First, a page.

"From a bare perusal of sections 5 and 6 of the Act it would appear that a bill of exchange is a negotiable instrument in writing containing an instruction to a third party to pay a stated sum of money at a desig­nated future date or on demand. On the other hand, a 'cheque' is a bill of exchange drawn on a bank by the holder of an account payable on demand. Under section 6 of the Act, a 'cheque' is also a bill of exchange, but it is drawn on a banker and payable on demand. A bill of exchange even though drawn on a banker, if it is not payable on demand, it is not a cheque. A post-dated cheque is not payable till the date which is shown thereon arrives and will become a cheque on the said date and prior to that date the same remains a bill of exchange."


 


It is categorically stated that post-dated cheque is not payable till the date, which is shown thereon, arrives and will become cheque on the said date and prior to that date the same remains bill of exchange. That was a case dealt with in respect of post-dated cheque etc. This court in Taher N. Khambat v. c Vinayak Enterprises [1995] Crl. LJ 560 ; [1996] 86 Comp Cas 471 (AP) held in para. 10 as follows (page 476) :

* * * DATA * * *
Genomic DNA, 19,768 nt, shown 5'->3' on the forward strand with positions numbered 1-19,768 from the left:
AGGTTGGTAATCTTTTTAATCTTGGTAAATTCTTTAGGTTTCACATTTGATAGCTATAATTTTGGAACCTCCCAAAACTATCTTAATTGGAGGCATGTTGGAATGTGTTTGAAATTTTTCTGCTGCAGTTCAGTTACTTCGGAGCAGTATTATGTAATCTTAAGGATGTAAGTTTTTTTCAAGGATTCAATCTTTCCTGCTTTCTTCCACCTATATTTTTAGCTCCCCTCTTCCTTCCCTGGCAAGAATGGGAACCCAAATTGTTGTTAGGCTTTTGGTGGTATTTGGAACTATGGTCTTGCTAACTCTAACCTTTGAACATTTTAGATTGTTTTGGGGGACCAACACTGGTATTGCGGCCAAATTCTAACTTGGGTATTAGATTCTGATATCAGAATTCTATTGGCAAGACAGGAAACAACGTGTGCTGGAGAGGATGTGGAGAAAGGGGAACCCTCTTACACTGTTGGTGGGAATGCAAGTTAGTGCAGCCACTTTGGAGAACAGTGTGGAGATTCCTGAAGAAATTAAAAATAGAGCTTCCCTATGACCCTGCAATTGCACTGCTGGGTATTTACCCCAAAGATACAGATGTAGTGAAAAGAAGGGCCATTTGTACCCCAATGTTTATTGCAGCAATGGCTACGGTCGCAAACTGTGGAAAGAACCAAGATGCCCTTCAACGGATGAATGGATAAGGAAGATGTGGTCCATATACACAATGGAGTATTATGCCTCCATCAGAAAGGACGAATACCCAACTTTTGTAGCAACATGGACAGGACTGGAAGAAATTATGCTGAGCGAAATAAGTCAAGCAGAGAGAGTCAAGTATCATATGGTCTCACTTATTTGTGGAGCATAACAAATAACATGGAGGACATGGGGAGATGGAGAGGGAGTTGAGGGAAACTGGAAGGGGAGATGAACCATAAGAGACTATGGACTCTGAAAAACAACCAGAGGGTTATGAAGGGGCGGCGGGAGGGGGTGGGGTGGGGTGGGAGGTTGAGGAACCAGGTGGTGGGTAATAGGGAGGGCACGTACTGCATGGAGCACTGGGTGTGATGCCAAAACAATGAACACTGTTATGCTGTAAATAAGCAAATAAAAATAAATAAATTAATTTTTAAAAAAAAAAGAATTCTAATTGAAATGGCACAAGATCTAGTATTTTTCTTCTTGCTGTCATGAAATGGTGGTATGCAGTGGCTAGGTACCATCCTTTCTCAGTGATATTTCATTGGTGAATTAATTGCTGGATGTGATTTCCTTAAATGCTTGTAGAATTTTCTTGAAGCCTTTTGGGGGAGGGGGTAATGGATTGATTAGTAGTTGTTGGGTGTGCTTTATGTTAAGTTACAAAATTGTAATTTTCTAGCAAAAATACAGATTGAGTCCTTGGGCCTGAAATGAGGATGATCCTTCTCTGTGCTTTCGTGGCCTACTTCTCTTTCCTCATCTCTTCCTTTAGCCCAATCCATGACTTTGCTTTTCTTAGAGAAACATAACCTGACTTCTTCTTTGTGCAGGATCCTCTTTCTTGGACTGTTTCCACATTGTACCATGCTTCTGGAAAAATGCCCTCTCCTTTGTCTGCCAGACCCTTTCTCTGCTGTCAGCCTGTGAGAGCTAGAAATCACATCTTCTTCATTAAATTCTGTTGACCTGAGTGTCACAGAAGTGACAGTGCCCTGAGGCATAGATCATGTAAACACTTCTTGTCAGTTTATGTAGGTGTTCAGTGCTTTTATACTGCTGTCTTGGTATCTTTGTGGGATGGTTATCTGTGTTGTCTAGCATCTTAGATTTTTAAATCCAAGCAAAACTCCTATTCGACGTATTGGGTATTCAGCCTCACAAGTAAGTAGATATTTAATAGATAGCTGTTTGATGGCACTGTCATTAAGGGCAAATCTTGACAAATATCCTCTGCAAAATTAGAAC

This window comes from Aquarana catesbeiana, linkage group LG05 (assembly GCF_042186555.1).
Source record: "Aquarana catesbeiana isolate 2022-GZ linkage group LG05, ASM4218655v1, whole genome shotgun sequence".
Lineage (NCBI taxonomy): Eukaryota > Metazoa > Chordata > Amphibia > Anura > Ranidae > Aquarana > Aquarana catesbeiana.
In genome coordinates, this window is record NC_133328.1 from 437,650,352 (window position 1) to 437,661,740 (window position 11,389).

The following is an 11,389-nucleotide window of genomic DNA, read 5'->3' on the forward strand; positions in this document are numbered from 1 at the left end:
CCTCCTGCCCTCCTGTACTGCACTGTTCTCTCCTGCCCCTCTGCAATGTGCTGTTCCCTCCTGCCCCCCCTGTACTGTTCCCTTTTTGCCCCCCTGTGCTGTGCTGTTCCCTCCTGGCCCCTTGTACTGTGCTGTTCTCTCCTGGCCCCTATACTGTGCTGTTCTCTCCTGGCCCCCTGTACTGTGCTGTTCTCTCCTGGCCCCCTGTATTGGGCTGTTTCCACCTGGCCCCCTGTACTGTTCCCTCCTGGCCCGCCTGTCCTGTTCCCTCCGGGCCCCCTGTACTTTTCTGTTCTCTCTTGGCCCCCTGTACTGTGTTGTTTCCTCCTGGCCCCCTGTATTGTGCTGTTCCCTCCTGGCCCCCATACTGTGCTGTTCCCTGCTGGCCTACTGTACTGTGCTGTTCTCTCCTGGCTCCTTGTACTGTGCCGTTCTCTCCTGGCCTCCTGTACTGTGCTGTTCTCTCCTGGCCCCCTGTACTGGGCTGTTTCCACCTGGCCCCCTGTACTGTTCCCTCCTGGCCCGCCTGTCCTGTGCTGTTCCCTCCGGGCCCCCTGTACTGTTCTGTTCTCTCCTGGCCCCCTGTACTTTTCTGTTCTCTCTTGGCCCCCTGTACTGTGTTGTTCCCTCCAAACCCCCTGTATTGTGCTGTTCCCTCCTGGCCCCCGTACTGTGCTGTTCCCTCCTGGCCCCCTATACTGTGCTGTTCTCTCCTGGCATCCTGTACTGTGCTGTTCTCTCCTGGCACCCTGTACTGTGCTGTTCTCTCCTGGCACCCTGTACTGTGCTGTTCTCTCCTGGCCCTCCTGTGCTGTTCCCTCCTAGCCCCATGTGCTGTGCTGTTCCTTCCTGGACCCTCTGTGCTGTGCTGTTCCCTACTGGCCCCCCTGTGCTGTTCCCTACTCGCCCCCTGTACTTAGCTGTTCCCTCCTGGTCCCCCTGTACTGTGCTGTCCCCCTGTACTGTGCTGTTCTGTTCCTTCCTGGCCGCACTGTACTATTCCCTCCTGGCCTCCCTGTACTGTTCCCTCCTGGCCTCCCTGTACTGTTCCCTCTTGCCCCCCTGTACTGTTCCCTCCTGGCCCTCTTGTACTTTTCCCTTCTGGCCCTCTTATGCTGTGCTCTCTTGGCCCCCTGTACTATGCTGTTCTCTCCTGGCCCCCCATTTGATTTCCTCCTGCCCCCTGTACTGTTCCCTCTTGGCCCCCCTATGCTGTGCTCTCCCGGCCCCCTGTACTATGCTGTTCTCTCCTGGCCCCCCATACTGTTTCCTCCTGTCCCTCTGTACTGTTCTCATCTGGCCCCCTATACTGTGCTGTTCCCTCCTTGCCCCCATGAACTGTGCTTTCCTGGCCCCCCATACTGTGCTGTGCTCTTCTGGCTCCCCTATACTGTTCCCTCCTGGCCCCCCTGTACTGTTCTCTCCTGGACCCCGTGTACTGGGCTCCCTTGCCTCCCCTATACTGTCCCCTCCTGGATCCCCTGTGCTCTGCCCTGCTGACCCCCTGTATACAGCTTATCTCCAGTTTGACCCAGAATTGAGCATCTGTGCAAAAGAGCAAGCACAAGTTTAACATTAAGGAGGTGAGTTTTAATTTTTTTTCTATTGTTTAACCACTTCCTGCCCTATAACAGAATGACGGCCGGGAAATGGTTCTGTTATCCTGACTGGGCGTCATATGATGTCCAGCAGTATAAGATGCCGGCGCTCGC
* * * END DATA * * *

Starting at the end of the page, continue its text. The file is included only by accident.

"Section 138 of the Act is introduced with a view to avoid the malig­nant trade practice of indiscriminately issuing cheques without suffi­cient funds. The amendment is introduced with a view to curb instances of issuing such cheques indiscriminately. So, having regard to the pur­pose with which this provision is introduced, it is doubtful whether a case of this nature can be construed as attracting the provisions of sec­tion 138 of the Act. In the instant case, the appellant advanced some money to the respondents and obtained a pronote. It was stipulated that the respondents should pay interest every month. At the same time the appellant-creditor took a blank signed cheque from the respondents with the understanding that the complainant could fill the other columns in the cheque and present it if the respondents committed default in payment of interest. The respondents paid interest for about eight months and, thereafter, stopped payment of interest. Then the appellant put the date on January 15, 1991, wrote his own name in the space intended for the payee and also mentioned the amount as Rs. 1,18,337 and presented the cheque. Even at the time when he pre­sented the cheque, he would not have expected that the cheque would be honoured. He was presenting the cheque only with a view to get an endorsement which would enable him to proceed under section 138 of the Act. If this sort of practice is allowed, every creditor would abuse the provisions of section 138 of the Act by obtaining blank cheques and putting the debtors in fear of prosecution insist on discharge of the debts at any time. I do not think that would have been the intention of the Legislature while incorporating section 138 in the Negotiable Instru­ments Act. Though the appellant did not state the circumstances under which he obtained the pronote and the cheque in his complaint yet it is clear from the evidence the circumstances under which the complainant obtained a signed blank cheque from the respondent. So, the appellant has obtained this blank signed cheque with a view to make use of it, as a threat to the respondents for realisation of the amount. So, it cannot be construed that the respondent had issued the cheque voluntarily for dis­charge of any debt or legal liability as envisaged under section 138. I, therefore, find that the facts and circumstances of the case are not attracted by the provisions of section 138 of the Act and that the learned magistrate was justified in acquitting the accused. Hence, the criminal appeal is dismissed."